Rules for good design?

From the Small

to the Large

Can architects learn from designers? Usually it has been the other way around. Postmodernism even spoke of microarchitectures in design. However, the industrial designer Dieter Rams has put forward ten theses for a good design that are absolutely worthy of architects’ consideration.

The history of architecture is full of rules, theses and theories about good architecture. The best-known are certainly the oldest of the Roman architect and author of the «Ten Books on Architecture», published around 20 B.C. The Vitruvian categories firmitas (strength), utilitas (usefulness) and venustas (beauty) have not lost their validity to this day and are also in the ten theses of the German industrial designer Dieter Rams, which we are talking about here. To this end, let’s first introduce the author of these theses.

Dieter Rams

Rams, born in Wiesbaden in 1932, is best known as the chief designer of the electrical appliance manufacturer Braun. In 1955, he triggered a kind of design revolution when he launched white, function-oriented, clearly designed radio sets that left the polished wooden chassis with gold trim behind. Initially, the legendary HfG Ulm was involved, and the best-known product of the early days was the SK 4 radio-phono combination with a transparent acrylic glass lid, which soon went down in design history as «Snow White’s Cofin». Their fathers, Dieter Rams and Hans Gugelot, were not either of them industrial designers, but architects. Dieter Rams had studied architecture and interior design at the Wiesbaden Werkkunstschule and initially worked in Otto Apel’s office in Frankfurt on the US Consulates General. Here he also met Skidmore, Owings and Merrill from Chicago, who impressed him in no small way. It was more by chance that he came to Braun as an architect and then, after a short time, to industrial design, because it was recognised that only an in-house design department was in a position to produce something really new in close coordination with technology.

Dieter Rams always designed with a 6B pencil on an architect’s roll, mostly at right angles and with precisely designed details. Today, he is regarded as one of the world’s most influential industrial designers of the 20th century, to whom not least Jony Ive of Apple has referred. The designer Rams has created over 350 products for Braun, the furniture manufacturer Vitsoe as well as several other companies, all of which exhibit a common and stringent design language, but form anything but a schematic style.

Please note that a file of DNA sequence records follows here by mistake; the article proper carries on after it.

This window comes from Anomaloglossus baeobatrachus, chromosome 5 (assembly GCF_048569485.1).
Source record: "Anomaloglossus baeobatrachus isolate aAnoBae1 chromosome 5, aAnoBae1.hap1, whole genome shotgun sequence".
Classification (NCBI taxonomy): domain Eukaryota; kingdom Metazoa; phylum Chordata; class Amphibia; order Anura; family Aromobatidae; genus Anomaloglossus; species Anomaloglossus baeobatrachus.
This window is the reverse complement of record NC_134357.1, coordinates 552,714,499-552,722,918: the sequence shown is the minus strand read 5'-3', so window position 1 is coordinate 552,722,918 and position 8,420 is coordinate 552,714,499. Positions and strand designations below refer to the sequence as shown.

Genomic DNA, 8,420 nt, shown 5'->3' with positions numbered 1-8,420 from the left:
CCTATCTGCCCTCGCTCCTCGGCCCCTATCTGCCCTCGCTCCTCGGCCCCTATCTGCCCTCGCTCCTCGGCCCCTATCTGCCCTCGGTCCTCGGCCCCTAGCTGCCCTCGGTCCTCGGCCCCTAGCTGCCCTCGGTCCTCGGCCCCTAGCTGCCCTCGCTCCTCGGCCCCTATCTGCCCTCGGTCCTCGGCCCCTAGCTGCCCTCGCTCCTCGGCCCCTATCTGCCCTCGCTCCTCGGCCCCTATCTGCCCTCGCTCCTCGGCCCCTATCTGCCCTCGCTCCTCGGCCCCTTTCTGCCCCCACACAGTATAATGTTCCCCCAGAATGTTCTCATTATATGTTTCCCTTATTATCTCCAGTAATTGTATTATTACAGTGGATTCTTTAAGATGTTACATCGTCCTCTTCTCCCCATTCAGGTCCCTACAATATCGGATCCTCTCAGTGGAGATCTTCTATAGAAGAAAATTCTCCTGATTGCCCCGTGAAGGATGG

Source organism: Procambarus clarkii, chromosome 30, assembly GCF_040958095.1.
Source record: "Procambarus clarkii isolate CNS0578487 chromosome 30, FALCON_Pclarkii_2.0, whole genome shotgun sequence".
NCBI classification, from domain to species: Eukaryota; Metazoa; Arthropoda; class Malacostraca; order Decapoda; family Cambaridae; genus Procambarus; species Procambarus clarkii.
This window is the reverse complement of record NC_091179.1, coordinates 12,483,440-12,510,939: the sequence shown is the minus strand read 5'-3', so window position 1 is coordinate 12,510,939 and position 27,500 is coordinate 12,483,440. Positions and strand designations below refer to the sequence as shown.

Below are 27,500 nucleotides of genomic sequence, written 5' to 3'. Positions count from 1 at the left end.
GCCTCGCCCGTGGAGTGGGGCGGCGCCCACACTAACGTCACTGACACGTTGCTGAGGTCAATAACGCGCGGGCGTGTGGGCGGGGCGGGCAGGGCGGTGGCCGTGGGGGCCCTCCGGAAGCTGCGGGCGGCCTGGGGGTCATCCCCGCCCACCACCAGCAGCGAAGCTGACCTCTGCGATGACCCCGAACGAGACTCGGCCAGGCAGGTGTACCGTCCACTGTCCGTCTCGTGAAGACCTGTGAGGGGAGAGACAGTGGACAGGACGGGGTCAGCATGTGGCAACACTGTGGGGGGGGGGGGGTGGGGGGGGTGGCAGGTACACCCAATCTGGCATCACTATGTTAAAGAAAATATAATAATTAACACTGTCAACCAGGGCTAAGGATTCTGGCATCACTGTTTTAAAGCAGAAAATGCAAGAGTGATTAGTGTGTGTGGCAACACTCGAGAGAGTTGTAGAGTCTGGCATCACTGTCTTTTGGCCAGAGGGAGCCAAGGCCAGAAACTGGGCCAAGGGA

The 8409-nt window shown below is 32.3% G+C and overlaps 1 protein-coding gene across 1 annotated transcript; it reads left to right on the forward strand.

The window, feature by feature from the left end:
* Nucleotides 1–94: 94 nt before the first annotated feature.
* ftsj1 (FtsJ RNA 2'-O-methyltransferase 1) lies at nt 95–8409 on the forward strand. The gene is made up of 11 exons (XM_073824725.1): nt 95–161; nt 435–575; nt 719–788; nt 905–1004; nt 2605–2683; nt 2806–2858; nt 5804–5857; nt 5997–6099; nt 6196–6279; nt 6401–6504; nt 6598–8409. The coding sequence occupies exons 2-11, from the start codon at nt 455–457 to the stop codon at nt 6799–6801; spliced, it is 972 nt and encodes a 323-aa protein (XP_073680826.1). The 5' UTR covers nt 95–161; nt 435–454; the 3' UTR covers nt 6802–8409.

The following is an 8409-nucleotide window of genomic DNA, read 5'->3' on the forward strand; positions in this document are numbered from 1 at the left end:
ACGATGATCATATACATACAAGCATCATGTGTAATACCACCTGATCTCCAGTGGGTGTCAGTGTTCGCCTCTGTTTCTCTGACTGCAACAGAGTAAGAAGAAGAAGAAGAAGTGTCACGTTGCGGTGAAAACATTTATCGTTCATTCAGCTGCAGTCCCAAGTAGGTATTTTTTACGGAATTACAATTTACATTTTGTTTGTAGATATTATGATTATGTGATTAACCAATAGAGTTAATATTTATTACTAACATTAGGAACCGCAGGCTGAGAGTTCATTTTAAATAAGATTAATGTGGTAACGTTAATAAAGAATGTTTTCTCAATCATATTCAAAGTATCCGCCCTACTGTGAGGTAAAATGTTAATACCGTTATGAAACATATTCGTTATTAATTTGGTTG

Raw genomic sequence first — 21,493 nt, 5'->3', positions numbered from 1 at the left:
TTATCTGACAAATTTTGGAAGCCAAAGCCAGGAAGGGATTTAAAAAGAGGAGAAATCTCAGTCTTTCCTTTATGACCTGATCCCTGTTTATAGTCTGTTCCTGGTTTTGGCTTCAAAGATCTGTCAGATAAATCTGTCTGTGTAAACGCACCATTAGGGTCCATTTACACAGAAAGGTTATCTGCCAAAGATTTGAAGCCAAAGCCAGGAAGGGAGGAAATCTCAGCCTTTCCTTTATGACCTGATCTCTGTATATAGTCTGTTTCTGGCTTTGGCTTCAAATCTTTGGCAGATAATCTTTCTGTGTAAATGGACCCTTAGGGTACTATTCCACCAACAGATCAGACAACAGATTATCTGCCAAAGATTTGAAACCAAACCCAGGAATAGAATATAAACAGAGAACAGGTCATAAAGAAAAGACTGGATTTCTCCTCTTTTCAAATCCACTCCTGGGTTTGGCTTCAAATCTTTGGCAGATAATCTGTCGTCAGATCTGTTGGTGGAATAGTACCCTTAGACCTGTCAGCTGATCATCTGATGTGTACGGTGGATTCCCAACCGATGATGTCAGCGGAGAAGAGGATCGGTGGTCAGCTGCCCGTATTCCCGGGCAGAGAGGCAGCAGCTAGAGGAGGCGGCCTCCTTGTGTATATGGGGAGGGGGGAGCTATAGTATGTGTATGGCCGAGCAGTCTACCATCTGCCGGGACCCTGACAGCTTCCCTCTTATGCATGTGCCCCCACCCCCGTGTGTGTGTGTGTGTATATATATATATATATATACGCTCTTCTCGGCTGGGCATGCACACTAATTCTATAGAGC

Ten theses about good product design

Rams formulated his ten theses on good product design (theses, mind you, not rules!) successively between 1975 and 1985, always insisting that they were not set in stone, but be taken further by younger generations. The occasion was initially to define principles within the company in order to further develop the design attitude in the right direction. Through his many lectures, most of which ended with the ten theses, they became popular not only in design circles but also in the general public discussion about the things around us. It is noteworthy that as early as the 1980s, he emphasised environmental compatibility and sustainability. To this day, his mantra is «less, but better». On the one hand, this reflects «Less is more», which can actually be traced back to Peter Behrens, but was propagated above all by Ludwig Mies van der Rohe in the USA. On the other hand, the «less is a bore» of postmodernism, the short-livedness of which no longer seems responsible to him from an environmental point of view.
Braun products, on the other hand, had and still have a very long product cycle and are repairable. The MPZ 2 citrus juicer, which is still available, will even celebrate its 50th birthday in 2022 and is still unchanged in terms of design. Ram’s plea, however, is more than criticism of an «ex and hop» mentality of throwaway consumption. It is indeed that too, but above all Dieter Rams was and is concerned with higher product quality, which is ultimately not only more durable, but also more enriching. This also includes an emotional approach. His designs are not cold and forbidding, but have a fascination all of their own, convincing proportions, inventions of form, genuine detailed solutions and a subtle play of colours. It is no coincidence that there are more collectors of Braun products than of any other industrial company – apart from vintage cars.
Prof. Dr. Klaus Klemp, born in Dortmund in 1954, was, until 2020, Professor for Design History and Design Theory at the Offenbach a.M. School for Design and Curator for Design at the Museum of Applied Art, Frankfurt a.M.; to this day, he is Director of the Institute for Design Exchange (IDEe) at the HfG Offenbach, board member of the Dieter and Ingeborg Rams Foundation, on the advisory board of the Gesellschaft für Designgeschichte und Chairman of the Ernst-May-Gesellschaft, Frankfurt a.M.; he has produced numerous exhibitions and publications on architecture, art and design.